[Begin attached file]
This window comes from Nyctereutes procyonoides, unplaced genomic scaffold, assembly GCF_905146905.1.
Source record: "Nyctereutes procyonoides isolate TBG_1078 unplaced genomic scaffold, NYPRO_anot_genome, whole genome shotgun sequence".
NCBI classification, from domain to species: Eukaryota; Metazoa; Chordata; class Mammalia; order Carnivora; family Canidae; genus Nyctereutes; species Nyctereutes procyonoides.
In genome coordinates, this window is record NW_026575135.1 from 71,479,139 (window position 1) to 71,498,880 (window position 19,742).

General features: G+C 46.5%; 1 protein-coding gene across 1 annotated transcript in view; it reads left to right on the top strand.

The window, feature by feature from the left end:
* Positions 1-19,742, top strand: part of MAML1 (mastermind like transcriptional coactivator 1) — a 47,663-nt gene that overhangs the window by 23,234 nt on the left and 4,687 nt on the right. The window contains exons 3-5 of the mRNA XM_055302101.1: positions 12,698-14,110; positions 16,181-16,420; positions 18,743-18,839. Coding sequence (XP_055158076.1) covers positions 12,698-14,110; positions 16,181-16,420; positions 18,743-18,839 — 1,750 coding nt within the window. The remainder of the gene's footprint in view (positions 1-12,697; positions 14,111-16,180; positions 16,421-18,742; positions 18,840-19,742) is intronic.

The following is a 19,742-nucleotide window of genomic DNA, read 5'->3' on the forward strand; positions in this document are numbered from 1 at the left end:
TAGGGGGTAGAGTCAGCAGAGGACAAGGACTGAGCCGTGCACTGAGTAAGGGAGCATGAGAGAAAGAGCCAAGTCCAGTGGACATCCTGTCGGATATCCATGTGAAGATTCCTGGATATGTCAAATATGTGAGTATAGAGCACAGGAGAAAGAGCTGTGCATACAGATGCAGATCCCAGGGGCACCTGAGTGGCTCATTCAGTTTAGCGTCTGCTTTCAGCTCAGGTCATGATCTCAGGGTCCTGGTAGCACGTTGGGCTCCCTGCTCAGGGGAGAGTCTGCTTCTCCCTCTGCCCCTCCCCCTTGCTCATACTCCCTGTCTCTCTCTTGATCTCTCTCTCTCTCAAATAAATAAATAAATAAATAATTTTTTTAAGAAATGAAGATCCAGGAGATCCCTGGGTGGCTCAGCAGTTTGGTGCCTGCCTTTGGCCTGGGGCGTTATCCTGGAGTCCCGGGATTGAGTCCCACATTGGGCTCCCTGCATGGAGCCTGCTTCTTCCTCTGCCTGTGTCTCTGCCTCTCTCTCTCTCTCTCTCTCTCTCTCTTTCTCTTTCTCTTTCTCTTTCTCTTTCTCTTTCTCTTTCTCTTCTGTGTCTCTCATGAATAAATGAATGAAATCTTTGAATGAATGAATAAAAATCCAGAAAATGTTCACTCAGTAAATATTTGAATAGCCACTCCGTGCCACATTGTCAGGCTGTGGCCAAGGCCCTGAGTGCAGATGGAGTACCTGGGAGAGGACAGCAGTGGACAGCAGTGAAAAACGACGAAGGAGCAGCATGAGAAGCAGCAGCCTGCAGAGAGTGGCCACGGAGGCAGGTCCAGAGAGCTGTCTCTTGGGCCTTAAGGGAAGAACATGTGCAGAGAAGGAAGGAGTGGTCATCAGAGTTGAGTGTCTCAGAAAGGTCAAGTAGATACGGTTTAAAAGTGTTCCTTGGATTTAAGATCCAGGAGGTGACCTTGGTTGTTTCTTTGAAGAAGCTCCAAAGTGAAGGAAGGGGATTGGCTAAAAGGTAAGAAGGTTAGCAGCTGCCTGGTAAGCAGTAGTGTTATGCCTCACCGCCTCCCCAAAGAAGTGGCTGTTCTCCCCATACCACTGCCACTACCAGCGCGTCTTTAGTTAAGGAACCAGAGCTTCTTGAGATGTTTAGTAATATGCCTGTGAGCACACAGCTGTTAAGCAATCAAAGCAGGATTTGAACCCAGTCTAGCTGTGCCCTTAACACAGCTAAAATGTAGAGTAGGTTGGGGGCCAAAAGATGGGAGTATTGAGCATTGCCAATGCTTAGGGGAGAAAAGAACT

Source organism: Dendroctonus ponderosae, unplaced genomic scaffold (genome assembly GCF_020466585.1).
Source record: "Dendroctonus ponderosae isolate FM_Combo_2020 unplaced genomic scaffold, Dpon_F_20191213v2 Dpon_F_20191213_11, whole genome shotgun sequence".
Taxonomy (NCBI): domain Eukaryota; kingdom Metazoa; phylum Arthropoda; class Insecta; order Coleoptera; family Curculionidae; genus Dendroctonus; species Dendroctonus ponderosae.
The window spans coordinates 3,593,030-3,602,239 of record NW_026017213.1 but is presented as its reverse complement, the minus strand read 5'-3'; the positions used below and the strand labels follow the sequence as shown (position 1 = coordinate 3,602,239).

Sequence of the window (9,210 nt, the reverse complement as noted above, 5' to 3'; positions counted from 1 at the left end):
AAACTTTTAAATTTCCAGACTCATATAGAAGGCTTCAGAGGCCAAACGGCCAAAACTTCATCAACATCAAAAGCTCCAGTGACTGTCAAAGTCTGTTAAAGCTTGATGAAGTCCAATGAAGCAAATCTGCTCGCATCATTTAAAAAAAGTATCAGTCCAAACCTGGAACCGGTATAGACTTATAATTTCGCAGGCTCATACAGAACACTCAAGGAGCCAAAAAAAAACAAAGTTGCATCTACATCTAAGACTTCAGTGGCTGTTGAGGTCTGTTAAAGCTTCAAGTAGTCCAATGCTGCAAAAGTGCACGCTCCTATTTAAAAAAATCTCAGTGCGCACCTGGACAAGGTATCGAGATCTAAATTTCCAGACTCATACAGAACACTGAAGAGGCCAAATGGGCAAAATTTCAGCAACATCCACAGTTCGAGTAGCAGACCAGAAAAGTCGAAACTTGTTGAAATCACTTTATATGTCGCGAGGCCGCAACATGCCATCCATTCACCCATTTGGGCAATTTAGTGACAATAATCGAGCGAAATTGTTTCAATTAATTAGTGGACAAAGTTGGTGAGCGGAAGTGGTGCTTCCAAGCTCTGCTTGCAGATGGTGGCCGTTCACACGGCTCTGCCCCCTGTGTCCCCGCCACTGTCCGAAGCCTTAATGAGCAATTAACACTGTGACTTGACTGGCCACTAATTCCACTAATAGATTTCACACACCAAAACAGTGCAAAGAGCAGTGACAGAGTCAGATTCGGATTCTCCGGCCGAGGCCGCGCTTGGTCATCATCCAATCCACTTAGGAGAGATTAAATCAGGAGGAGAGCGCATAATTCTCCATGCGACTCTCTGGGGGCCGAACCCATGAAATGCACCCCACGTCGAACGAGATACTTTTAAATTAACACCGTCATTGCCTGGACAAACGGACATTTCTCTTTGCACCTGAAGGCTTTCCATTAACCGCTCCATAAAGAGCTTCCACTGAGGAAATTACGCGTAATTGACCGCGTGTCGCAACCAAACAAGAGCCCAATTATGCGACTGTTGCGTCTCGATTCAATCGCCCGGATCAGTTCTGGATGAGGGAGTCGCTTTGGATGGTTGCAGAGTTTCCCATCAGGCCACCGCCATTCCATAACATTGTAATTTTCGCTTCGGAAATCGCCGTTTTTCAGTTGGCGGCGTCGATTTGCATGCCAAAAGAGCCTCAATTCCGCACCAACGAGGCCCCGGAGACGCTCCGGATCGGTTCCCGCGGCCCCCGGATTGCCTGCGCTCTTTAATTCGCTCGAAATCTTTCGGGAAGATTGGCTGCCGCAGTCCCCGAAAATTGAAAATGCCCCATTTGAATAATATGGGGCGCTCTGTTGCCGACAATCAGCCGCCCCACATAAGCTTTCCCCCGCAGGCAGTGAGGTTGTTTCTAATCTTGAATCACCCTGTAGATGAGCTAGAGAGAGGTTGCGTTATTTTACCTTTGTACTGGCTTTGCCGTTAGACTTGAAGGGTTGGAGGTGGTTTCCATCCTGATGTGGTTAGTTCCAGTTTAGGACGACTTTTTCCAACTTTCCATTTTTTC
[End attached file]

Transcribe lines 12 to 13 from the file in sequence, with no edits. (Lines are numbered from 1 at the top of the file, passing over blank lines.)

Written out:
Taxonomy (NCBI): domain Eukaryota; kingdom Metazoa; phylum Arthropoda; class Insecta; order Coleoptera; family Curculionidae; genus Dendroctonus; species Dendroctonus ponderosae.
The window spans coordinates 3,593,030-3,602,239 of record NW_026017213.1 but is presented as its reverse complement, the minus strand read 5'-3'; the positions used below and the strand labels follow the sequence as shown (position 1 = coordinate 3,602,239).